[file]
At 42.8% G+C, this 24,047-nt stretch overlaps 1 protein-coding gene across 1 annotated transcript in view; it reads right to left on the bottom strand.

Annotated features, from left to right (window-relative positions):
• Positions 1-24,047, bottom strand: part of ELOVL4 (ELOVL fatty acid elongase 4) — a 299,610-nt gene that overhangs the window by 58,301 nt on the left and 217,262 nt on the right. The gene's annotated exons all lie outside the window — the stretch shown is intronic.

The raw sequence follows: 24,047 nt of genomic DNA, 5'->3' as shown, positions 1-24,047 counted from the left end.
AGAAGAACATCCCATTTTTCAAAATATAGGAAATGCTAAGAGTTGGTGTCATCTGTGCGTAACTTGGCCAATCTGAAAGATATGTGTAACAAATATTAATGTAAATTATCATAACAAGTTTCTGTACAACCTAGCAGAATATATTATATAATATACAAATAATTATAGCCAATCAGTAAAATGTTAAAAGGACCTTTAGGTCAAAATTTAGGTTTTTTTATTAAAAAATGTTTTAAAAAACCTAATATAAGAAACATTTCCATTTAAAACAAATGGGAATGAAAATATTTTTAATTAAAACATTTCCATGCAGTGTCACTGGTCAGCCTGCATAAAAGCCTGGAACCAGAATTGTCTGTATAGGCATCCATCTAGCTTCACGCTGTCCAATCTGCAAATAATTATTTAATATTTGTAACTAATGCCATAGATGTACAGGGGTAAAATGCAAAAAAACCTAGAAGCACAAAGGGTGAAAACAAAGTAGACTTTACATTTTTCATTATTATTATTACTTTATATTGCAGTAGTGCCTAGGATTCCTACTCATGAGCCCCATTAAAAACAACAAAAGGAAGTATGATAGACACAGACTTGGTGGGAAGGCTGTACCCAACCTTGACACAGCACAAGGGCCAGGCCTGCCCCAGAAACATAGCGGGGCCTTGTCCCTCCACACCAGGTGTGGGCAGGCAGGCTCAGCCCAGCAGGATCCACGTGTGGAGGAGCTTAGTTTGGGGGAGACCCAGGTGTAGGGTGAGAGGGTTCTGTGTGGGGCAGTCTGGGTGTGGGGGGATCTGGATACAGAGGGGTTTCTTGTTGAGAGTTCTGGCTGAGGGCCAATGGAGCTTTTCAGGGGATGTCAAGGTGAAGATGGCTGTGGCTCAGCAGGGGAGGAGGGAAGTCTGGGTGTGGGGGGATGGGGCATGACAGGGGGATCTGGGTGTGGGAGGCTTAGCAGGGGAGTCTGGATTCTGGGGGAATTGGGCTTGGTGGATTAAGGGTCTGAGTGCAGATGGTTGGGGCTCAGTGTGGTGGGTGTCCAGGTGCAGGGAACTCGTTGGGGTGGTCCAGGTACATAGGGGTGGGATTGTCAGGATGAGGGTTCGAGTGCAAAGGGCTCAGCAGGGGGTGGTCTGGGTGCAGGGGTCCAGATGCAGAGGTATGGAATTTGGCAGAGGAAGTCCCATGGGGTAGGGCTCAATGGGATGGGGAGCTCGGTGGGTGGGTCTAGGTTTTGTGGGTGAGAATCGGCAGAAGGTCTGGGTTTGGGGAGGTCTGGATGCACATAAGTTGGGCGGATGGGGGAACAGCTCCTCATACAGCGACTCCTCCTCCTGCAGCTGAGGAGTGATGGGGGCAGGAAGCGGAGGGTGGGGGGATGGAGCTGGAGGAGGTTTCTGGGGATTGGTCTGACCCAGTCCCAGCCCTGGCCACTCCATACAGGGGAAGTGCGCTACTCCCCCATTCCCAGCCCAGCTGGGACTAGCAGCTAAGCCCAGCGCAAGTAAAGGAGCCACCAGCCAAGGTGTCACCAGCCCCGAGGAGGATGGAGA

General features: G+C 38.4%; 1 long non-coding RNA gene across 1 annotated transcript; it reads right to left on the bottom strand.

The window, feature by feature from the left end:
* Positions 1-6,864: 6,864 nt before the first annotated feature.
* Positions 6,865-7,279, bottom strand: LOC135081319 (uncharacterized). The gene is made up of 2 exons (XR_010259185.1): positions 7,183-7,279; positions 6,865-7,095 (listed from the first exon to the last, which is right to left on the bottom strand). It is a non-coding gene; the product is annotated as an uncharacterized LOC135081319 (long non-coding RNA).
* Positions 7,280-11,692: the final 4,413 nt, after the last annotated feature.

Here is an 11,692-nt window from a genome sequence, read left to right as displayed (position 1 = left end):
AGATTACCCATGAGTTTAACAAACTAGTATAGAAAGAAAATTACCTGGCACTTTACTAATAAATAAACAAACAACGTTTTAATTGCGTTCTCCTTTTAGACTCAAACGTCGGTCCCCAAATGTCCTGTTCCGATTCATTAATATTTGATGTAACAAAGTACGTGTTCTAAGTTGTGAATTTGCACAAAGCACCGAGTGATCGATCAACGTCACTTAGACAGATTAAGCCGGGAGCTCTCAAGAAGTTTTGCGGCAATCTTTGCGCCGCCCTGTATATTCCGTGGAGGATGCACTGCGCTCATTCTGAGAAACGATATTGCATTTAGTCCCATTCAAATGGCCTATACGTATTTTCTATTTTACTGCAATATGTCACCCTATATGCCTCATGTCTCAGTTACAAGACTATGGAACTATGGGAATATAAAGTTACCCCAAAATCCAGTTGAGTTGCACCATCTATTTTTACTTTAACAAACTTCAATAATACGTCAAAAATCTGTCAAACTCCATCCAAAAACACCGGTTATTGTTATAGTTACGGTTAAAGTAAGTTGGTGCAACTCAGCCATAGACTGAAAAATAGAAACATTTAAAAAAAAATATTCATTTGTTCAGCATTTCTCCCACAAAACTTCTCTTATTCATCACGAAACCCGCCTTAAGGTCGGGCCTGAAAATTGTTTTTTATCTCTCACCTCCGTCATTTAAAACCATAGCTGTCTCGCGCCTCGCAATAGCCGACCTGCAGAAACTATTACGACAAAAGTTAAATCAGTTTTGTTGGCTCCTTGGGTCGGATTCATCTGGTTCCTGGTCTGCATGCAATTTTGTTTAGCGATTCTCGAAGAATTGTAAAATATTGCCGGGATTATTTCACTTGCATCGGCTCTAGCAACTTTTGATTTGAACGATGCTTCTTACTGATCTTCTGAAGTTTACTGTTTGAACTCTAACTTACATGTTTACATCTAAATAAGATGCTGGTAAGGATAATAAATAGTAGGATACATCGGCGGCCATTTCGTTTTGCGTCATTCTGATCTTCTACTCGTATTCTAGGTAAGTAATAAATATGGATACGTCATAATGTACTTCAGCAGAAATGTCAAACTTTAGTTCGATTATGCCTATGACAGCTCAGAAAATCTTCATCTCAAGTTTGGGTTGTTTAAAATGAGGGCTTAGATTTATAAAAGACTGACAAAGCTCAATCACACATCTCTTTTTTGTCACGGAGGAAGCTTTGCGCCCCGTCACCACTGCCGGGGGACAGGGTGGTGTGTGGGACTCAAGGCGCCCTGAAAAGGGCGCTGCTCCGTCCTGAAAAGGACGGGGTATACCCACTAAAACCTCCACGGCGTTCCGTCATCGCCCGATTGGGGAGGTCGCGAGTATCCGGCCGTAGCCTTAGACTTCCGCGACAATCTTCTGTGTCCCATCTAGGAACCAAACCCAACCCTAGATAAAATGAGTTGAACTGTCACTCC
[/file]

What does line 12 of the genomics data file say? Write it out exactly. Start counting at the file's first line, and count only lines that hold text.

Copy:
AGATTACCCATGAGTTTAACAAACTAGTATAGAAAGAAAATTACCTGGCACTTTACTAATAAATAAACAAACAACGTTTTAATTGCGTTCTCCTTTTAGACTCAAACGTCGGTCCCCAAATGTCCTGTTCCGATTCATTAATATTTGATGTAACAAAGTACGTGTTCTAAGTTGTGAATTTGCACAAAGCACCGAGTGATCGATCAACGTCACTTAGACAGATTAAGCCGGGAGCTCTCAAGAAGTTTTGCGGCAATCTTTGCGCCGCCCTGTATATTCCGTGGAGGATGCACTGCGCTCATTCTGAGAAACGATATTGCATTTAGTCCCATTCAAATGGCCTATACGTATTTTCTATTTTACTGCAATATGTCACCCTATATGCCTCATGTCTCAGTTACAAGACTATGGAACTATGGGAATATAAAGTTACCCCAAAATCCAGTTGAGTTGCACCATCTATTTTTACTTTAACAAACTTCAATAATACGTCAAAAATCTGTCAAACTCCATCCAAAAACACCGGTTATTGTTATAGTTACGGTTAAAGTAAGTTGGTGCAACTCAGCCATAGACTGAAAAATAGAAACATTTAAAAAAAAATATTCATTTGTTCAGCATTTCTCCCACAAAACTTCTCTTATTCATCACGAAACCCGCCTTAAGGTCGGGCCTGAAAATTGTTTTTTATCTCTCACCTCCGTCATTTAAAACCATAGCTGTCTCGCGCCTCGCAATAGCCGACCTGCAGAAACTATTACGACAAAAGTTAAATCAGTTTTGTTGGCTCCTTGGGTCGGATTCATCTGGTTCCTGGTCTGCATGCAATTTTGTTTAGCGATTCTCGAAGAATTGTAAAATATTGCCGGGATTATTTCACTTGCATCGGCTCTAGCAACTTTTGATTTGAACGATGCTTCTTACTGATCTTCTGAAGTTTACTGTTTGAACTCTAACTTACATGTTTACATCTAAATAAGATGCTGGTAAGGATAATAAATAGTAGGATACATCGGCGGCCATTTCGTTTTGCGTCATTCTGATCTTCTACTCGTATTCTAGGTAAGTAATAAATATGGATACGTCATAATGTACTTCAGCAGAAATGTCAAACTTTAGTTCGATTATGCCTATGACAGCTCAGAAAATCTTCATCTCAAGTTTGGGTTGTTTAAAATGAGGGCTTAGATTTATAAAAGACTGACAAAGCTCAATCACACATCTCTTTTTTGTCACGGAGGAAGCTTTGCGCCCCGTCACCACTGCCGGGGGACAGGGTGGTGTGTGGGACTCAAGGCGCCCTGAAAAGGGCGCTGCTCCGTCCTGAAAAGGACGGGGTATACCCACTAAAACCTCCACGGCGTTCCGTCATCGCCCGATTGGGGAGGTCGCGAGTATCCGGCCGTAGCCTTAGACTTCCGCGACAATCTTCTGTGTCCCATCTAGGAACCAAACCCAACCCTAGATAAAATGAGTTGAACTGTCACTCC